What Kind Of Legacy Do You Want To Leave?
When I was a senior in high school I auditioned for a lead role in our school musical. I didn’t get it. I auditioned for solos in choirs that were awarded to other people and applied for leadership opportunities that I didn’t get. I must have lamented about my bad luck to my parents because I remember them saying to me once, “Maybe the universe is trying to tell you it has bigger plans for you.”
I carried that with me for a while, wondering when my “big moment” would arrive. But as life went on I came to realize that my most rewarding moments were the little ones. Thoughtful gestures, small acts of kindness, being there for my friends, volunteer opportunities, making somebody smile- it was in these moments that I felt happiest with myself and most connected to my community.
I decided that the universe wasn’t telling me it had something bigger in store- it was telling me that the legacy we leave is not in our grand gestures or public performances but in how we live our small moments every day.
I have been thinking a lot lately about the legacy I want to leave behind when I am eventually gone. What do I want people to remember about me? The answer to this question puts everything into perspective for me, clarifies my values, and helps me focus my energy each day on the things that really matter. If I want to be remembered as being a devoted and loving mother, wife, sister, and daughter then my first priority should be my family. If I want to be remembered as being a positive person then I need to put myself out there every day in a positive way. If I want to be remembered as being kind and thoughtful then I should deliberately choose kind words and be mindful of the feelings of others.
That’s not to say that anyone should say or do nice things solely because they want people to think highly of them- but if we think about the kind of legacy we want to leave behind it can help us focus on the values and priorities that are most important to us and help us to not get distracted by life’s minor inconveniences or dragged into other people’s negative drama.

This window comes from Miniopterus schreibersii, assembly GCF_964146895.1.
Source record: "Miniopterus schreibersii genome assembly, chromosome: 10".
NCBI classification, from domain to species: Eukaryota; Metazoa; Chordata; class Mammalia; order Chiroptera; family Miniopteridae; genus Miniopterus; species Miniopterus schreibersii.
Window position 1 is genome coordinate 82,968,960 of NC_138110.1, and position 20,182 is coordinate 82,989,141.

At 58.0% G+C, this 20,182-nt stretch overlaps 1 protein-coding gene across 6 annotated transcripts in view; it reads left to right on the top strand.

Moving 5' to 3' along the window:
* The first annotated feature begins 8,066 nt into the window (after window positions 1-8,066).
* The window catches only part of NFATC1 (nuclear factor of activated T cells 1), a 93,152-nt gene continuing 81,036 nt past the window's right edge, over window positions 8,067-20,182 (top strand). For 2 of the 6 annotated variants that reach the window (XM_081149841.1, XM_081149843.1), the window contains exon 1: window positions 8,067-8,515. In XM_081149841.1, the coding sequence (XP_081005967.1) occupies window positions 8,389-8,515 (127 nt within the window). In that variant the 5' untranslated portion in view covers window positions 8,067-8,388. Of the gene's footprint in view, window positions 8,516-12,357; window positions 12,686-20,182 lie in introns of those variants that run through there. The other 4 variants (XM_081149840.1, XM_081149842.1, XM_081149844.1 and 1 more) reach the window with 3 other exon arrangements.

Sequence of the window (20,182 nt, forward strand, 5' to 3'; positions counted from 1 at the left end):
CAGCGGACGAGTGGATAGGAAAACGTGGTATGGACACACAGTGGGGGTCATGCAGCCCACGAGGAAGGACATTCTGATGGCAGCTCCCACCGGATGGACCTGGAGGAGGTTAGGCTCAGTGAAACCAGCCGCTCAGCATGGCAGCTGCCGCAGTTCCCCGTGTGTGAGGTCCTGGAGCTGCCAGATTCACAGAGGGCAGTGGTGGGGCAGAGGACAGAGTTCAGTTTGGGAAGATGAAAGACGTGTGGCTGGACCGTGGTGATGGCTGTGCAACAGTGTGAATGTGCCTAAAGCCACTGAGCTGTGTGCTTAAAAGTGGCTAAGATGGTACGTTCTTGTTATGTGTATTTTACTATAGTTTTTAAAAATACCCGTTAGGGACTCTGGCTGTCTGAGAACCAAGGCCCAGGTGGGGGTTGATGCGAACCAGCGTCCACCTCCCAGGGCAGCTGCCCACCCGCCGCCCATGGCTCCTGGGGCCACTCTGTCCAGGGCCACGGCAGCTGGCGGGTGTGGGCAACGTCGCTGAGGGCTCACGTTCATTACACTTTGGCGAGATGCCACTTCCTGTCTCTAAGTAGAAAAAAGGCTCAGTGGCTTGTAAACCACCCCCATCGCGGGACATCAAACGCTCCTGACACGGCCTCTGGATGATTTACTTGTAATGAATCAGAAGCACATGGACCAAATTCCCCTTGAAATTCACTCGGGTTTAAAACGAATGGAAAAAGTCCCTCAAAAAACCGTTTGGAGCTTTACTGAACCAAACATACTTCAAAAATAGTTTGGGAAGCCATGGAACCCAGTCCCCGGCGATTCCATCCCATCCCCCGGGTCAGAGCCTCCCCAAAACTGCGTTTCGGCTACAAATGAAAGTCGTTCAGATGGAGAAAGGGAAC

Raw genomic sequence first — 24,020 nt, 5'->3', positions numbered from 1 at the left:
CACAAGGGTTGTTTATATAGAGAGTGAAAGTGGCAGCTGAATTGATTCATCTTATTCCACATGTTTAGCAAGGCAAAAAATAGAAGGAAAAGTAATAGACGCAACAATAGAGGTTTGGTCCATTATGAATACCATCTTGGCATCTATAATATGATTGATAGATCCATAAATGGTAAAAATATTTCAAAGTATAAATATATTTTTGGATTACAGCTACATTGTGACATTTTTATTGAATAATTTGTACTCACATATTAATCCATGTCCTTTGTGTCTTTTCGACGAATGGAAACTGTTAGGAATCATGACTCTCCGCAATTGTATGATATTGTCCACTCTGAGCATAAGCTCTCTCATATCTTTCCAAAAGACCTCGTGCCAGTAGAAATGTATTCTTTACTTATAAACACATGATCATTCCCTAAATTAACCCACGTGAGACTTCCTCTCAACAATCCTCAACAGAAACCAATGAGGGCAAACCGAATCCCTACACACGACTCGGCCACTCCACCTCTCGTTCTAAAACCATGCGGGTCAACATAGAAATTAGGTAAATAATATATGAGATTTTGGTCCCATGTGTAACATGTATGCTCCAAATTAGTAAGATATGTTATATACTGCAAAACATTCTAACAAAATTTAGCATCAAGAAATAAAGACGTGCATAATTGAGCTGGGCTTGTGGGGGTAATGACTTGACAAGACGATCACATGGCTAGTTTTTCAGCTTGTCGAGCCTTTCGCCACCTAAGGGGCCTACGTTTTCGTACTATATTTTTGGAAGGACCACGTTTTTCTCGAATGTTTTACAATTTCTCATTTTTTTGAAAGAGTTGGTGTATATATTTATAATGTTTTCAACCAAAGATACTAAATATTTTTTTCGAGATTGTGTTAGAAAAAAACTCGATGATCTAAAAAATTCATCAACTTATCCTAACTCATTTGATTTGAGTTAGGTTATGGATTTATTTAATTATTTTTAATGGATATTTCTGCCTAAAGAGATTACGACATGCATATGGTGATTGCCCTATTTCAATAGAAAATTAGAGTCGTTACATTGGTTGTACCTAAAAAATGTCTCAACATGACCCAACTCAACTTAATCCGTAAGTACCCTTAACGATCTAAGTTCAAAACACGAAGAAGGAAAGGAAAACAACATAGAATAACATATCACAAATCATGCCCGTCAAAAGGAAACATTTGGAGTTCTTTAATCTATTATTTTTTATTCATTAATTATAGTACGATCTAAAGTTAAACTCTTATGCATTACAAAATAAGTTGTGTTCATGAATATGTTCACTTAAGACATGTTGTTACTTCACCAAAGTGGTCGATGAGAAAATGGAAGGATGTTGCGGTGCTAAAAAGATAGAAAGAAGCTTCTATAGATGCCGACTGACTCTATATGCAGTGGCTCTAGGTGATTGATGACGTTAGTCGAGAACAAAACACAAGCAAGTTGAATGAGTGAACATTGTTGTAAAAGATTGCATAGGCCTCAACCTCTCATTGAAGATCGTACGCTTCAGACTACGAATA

Instead of waiting around for our big moment to shine, why not make every small moment count? Put yourself out there in a positive way, be kind and thoughtful whenever possible, get to a place of peace and forgiveness as quickly as possible. Being open minded is good- being empathetic is better. Try to go 24 hours saying only positive things. If you have nothing positive to say choose to say nothing. Make somebody smile. Express gratitude. Go out of your way to find a silver lining. After a while, those silver linings just start jumping out at you. Create a living legacy of kindess, positivity, and gratitude that others will want to emulate.
We only get one life. We don’t get to choose everything that happens to us in that life but we do get to choose the kind of legacy we want to create now and leave behind when that life comes to a close. In thinking about how we want to be remembered perhaps we can better choose how we decide to live.